“All the Olympic guys have been pushing us all the way,” Helena said. “It’s been really close racing and great fun to be out there performing on home waters. It’s amazing for Paralympic sailing.” She said she had forgotten that the rest of the fleet were men. “I am so used to going up against the guys, I forget.”

Female British Gold Medalists – Sarah Storey

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After my e-book before the summer with profiles of British female athletes competing in London, I thought it would be a good idea to celebrate those women who achieved gold medals.  Of course it wasn’t just about medals this summer; all of our athletes were outstanding, and London as a whole, especially those working on the games, deserves a huge amount of credit for what was achieved.  Nevertheless I thought I would start with a profile of paralympic cyclist, Sarah Storey.

Sarah Storey joined the ranks of Britain’s greatest ever Paralympians in London this summer, winning her fourth cycling gold medal of the London Games in the women’s road race in an utterly imperious ride that saw her finish more than seven minutes ahead of her closest rival.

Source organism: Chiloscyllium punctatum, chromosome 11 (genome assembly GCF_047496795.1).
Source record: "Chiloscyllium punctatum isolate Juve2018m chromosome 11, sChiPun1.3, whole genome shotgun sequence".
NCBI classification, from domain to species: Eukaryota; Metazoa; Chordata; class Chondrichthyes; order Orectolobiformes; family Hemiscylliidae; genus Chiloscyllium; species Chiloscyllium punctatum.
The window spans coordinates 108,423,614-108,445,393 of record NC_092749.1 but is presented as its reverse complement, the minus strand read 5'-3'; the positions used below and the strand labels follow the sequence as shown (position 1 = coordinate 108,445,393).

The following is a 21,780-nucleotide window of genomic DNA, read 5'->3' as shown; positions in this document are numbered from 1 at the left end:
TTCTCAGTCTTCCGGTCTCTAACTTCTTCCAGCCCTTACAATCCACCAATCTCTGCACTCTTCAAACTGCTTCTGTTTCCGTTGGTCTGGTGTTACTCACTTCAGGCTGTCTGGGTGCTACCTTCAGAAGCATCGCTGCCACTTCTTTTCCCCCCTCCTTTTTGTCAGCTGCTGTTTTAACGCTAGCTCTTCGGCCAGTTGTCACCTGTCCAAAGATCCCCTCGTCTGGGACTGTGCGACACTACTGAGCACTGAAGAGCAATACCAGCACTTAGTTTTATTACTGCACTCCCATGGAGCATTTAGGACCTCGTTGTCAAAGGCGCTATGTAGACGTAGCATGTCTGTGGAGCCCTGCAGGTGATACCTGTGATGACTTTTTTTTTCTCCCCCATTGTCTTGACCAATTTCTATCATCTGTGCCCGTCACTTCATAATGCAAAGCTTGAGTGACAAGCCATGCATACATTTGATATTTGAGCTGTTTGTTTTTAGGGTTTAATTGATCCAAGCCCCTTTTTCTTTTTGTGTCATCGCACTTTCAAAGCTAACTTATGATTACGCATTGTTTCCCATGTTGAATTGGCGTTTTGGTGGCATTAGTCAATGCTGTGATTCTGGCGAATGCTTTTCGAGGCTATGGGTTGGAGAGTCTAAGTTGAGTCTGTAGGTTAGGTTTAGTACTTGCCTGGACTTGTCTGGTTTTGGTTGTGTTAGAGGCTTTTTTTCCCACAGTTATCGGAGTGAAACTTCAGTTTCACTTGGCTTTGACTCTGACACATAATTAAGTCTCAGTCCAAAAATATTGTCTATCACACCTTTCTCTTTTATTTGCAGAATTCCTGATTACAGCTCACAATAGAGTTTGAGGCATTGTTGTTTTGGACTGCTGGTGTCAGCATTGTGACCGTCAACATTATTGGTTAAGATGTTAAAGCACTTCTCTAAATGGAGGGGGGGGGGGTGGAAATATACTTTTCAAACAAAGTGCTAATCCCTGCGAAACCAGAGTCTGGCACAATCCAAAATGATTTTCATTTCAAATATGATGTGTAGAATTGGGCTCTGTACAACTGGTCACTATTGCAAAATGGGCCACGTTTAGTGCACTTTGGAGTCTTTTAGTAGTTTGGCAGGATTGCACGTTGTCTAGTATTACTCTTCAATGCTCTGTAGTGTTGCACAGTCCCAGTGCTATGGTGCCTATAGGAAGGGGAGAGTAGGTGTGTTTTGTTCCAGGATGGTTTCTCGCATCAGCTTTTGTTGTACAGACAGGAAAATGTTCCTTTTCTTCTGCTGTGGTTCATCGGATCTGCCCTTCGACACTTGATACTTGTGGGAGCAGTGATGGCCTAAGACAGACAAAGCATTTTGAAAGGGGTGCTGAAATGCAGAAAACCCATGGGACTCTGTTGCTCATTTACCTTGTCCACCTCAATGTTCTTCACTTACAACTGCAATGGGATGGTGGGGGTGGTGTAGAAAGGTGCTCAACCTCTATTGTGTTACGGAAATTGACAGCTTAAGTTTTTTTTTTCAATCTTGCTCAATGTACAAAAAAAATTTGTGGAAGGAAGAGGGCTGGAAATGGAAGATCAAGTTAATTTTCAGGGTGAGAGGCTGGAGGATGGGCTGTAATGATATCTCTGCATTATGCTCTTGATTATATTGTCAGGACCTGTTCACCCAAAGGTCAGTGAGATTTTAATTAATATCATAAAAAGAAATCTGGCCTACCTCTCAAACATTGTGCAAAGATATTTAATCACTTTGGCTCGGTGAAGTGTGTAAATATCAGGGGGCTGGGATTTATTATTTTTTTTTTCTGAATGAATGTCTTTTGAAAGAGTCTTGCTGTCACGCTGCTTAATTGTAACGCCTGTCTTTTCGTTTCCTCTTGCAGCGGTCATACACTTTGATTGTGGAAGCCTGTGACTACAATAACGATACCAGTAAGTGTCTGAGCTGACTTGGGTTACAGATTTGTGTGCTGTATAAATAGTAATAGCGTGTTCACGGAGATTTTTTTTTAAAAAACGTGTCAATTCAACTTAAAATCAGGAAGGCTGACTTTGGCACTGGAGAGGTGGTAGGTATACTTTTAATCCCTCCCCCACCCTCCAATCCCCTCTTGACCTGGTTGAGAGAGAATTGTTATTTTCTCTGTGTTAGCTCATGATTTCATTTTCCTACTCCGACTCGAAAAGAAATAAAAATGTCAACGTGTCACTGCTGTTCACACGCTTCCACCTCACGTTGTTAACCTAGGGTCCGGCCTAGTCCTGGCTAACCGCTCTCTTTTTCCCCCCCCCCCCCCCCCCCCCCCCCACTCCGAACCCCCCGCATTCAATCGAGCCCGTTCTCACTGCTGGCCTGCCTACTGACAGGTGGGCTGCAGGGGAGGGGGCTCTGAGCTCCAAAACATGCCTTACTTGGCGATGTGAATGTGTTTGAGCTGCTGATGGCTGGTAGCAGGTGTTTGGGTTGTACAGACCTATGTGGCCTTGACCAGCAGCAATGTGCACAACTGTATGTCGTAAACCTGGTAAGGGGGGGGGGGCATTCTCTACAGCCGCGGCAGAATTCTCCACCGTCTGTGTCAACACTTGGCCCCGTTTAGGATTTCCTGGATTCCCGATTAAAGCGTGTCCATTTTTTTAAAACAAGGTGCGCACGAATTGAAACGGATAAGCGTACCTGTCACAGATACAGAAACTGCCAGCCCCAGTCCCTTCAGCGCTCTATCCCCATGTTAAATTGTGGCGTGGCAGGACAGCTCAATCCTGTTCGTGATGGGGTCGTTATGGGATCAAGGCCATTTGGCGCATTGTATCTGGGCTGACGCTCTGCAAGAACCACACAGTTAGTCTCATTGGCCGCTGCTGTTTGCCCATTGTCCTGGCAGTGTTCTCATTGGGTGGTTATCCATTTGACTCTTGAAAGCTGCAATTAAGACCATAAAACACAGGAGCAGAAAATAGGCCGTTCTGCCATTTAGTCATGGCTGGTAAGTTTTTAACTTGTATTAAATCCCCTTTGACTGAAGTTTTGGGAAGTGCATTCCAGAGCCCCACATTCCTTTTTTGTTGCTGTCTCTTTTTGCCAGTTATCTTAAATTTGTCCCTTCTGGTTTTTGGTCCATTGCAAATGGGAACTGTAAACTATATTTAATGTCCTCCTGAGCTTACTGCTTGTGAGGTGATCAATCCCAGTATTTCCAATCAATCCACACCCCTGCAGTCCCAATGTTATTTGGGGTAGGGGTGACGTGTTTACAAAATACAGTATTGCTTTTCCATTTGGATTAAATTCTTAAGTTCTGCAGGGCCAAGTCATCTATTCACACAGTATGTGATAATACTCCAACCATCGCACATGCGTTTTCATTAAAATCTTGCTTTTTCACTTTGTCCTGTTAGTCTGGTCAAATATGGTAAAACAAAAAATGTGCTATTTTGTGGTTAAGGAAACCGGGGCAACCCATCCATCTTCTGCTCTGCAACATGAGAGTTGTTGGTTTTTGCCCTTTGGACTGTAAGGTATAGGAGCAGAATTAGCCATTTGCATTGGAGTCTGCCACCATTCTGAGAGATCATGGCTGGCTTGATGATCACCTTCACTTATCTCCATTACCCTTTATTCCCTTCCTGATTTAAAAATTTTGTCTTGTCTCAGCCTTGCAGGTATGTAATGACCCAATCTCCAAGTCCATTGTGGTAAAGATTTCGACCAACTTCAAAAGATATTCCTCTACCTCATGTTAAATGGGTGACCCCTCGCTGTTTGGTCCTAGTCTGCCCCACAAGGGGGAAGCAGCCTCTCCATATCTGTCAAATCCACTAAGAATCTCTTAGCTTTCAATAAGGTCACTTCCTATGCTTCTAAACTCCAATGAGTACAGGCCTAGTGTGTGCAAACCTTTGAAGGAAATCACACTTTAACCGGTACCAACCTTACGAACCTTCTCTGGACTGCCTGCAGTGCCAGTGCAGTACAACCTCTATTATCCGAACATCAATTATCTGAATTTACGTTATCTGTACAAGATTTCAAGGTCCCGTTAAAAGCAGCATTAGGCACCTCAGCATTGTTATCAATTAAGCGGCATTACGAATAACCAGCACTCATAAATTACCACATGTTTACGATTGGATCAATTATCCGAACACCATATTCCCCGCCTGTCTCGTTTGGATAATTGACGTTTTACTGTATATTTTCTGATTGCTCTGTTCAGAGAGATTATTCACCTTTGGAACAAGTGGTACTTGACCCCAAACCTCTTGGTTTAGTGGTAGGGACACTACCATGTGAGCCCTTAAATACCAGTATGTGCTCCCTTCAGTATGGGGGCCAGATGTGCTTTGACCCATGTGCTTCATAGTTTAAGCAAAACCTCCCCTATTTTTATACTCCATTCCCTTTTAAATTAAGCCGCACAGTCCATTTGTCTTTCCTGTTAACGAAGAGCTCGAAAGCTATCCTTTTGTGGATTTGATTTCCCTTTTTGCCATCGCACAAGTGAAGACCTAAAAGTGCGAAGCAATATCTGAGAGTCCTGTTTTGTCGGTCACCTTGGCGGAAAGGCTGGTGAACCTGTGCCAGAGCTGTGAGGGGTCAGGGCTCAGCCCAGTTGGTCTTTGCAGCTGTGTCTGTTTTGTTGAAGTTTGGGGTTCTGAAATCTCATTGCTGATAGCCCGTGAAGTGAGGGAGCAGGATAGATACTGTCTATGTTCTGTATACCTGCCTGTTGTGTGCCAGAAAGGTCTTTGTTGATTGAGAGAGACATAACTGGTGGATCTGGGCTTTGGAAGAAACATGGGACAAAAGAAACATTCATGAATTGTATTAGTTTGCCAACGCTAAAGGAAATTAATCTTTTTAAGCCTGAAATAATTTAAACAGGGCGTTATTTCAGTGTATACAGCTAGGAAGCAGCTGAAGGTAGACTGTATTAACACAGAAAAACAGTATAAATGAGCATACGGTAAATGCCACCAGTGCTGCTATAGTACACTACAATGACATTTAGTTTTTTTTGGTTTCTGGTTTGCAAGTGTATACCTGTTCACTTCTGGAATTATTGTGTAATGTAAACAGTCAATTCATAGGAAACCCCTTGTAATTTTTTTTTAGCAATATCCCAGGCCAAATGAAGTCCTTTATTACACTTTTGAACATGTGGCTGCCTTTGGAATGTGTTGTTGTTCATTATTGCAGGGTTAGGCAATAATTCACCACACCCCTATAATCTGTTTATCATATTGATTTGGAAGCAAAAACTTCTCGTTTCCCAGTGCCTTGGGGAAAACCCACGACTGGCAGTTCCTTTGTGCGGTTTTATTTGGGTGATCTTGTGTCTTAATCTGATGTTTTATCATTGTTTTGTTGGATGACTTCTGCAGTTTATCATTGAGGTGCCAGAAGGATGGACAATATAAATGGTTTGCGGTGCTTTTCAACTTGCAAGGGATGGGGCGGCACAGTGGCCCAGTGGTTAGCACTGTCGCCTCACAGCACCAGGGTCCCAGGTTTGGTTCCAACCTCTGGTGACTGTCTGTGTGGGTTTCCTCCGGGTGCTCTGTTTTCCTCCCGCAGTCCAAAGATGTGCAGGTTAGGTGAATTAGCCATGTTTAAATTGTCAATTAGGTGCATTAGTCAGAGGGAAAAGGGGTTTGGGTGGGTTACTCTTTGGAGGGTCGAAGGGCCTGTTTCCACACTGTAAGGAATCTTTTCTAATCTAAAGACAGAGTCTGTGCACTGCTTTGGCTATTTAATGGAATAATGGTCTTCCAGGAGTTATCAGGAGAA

So dominant was the 34-year-old from Cheshire in the 64km race that by the second lap of the Brands Hatch course, having left the women’s field far behind her, she caught and passed the peloton of the men’s road race, which had started two minutes earlier.

Her victory, the 11th gold of a career spanning six Paralympic Games, equals the modern-era records of wheelchair racer Tanni Grey-Thompson and swimmer Dave Roberts. But the cyclist’s tally is all the more remarkable given that she began her Paralympics career, as a 14-year-old at the Barcelona Games, as a swimmer, winning two golds and three silvers in her debut appearance in 1992. London is her second Games competing as a cyclist – she won double gold in Beijing in her track and time trial debut.

Speaking immediately after the race, Storey said she was “just so chuffed” to have matched in the road racing the two golds she won in the velodrome, after taking time trial gold with an almost equally comfortable.